Over my dating history I have come to realize that I am not very romantic. At least not in the way most of the movies and TV shows I watch tell me I should be. Don’t get me wrong—I am thoughtful, especially when it comes to giving gifts or planning a date… but when it comes to the mushy parts like holding hands, whispered I-love-yous, and candlelit dinners, I haven’t been able to make that leap often.
This flaw of mine has gone virtually unnoticed—and my theory on why? I’d say it’s because I’m female and African. I’ll explain.
…because I’m female!
As my latest vlog (above) shows, guys get way more pressure to be romantic than women do. It’s like it’s expected that women already have romance in our blood or something. Romance is equated with love, which is equated with affection… all things we’re supposed to get from our mothers and therefore have as woman. So… apparently men have to prove they can match our natural-born romantic tendencies.
…because I’m African!
The first place a child feels love and affection (in a perfect world) is from their parents, but the way “love” is expressed is different in different cultures. Based on a conversation with my dad and my sister, I realized that the reserved way my Sierra Leonean parents showed their love definitely shaped my ability to be romantic. They both agreed…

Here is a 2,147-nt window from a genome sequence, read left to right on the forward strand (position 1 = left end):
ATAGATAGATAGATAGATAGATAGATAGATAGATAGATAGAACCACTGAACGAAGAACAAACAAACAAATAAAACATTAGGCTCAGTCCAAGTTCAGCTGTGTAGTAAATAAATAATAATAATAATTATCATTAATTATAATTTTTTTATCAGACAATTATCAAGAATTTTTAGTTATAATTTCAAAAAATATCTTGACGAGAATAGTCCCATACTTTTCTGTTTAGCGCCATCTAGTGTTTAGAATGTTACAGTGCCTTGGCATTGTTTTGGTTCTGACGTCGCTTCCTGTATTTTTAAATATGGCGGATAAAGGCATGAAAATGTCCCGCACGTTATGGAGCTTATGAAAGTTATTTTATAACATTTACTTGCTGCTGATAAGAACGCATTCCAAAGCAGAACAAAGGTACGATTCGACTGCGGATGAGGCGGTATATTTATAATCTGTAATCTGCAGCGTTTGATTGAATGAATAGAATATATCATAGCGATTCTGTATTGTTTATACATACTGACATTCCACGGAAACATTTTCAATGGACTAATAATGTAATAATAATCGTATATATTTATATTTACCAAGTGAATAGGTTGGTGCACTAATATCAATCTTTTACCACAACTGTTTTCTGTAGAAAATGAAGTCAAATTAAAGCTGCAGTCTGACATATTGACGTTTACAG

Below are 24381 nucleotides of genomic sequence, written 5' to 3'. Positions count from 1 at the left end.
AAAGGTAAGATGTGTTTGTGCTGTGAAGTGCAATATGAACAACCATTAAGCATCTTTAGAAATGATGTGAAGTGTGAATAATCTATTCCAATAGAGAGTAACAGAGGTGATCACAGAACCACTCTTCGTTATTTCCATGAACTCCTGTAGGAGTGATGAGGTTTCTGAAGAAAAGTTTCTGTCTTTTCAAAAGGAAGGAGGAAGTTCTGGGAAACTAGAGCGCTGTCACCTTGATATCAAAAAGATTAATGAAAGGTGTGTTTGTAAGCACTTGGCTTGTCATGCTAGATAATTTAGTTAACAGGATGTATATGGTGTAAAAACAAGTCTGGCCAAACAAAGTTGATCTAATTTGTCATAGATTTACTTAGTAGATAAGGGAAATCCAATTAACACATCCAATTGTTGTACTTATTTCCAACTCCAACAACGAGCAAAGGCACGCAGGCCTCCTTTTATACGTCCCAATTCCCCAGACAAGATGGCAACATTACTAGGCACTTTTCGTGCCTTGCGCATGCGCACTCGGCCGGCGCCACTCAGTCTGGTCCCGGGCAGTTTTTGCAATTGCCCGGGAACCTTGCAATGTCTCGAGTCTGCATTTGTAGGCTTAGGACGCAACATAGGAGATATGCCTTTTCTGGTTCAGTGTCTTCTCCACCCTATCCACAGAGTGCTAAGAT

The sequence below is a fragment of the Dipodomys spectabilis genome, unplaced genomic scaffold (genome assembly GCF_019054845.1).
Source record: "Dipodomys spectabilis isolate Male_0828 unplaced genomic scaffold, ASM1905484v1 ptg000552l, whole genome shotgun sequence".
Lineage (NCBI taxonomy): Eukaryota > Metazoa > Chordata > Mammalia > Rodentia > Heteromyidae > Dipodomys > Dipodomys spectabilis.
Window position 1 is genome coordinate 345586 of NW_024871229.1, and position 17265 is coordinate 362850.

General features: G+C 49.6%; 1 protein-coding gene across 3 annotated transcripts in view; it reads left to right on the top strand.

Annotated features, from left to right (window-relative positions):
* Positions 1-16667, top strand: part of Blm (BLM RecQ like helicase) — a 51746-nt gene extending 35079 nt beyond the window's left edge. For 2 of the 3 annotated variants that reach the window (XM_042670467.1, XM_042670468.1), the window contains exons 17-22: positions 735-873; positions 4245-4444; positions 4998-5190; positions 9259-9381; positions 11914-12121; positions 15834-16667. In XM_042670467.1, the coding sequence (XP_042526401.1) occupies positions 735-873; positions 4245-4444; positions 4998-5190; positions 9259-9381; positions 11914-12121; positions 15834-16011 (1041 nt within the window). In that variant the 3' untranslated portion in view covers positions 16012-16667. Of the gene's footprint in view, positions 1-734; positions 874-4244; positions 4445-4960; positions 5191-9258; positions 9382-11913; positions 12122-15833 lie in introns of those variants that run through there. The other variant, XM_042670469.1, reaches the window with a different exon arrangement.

Like my sister points out during my interview with her, communication is everything! That and being open to trying romance—even if it’s just to make the person you’re with happy. And luckily for (the future) him, I’m up for both.
Veralyn Williams is a Multimedia Freelance Journalist currently working in New York City. She has spent 4 years at WNYC Radio working with various departments including: Radio Rookies, Culture, News, and Freakonomincs. Also freelancing for Black Enterprise, BronxNet Television,Bedsider, and The Museum for African Art. Her independent work is featured on her website VeralynMedia.com. Through all of her endeavors she aims to give a voice to perspectives that are often forgotten in the media.